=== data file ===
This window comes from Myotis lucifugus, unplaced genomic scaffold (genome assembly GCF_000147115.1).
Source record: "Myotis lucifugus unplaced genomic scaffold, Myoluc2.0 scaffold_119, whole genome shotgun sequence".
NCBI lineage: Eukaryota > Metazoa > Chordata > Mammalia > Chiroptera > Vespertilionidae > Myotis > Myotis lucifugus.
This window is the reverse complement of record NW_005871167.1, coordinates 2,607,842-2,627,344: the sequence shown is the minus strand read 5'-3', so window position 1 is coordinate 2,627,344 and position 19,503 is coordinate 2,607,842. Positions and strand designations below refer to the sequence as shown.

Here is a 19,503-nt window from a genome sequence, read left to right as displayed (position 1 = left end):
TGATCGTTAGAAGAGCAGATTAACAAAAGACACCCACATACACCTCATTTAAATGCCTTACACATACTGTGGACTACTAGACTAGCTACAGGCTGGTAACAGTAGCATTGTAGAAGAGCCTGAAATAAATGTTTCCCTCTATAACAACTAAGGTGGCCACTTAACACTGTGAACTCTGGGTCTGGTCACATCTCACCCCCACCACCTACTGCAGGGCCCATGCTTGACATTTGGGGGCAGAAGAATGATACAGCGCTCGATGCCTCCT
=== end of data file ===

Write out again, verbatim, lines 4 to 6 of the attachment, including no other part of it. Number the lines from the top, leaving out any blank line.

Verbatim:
This window is the reverse complement of record NW_005871167.1, coordinates 2,607,842-2,627,344: the sequence shown is the minus strand read 5'-3', so window position 1 is coordinate 2,627,344 and position 19,503 is coordinate 2,607,842. Positions and strand designations below refer to the sequence as shown.

Here is a 19,503-nt window from a genome sequence, read left to right as displayed (position 1 = left end):
TGATCGTTAGAAGAGCAGATTAACAAAAGACACCCACATACACCTCATTTAAATGCCTTACACATACTGTGGACTACTAGACTAGCTACAGGCTGGTAACAGTAGCATTGTAGAAGAGCCTGAAATAAATGTTTCCCTCTATAACAACTAAGGTGGCCACTTAACACTGTGAACTCTGGGTCTGGTCACATCTCACCCCCACCACCTACTGCAGGGCCCATGCTTGACATTTGGGGGCAGAAGAATGATACAGCGCTCGATGCCTCCT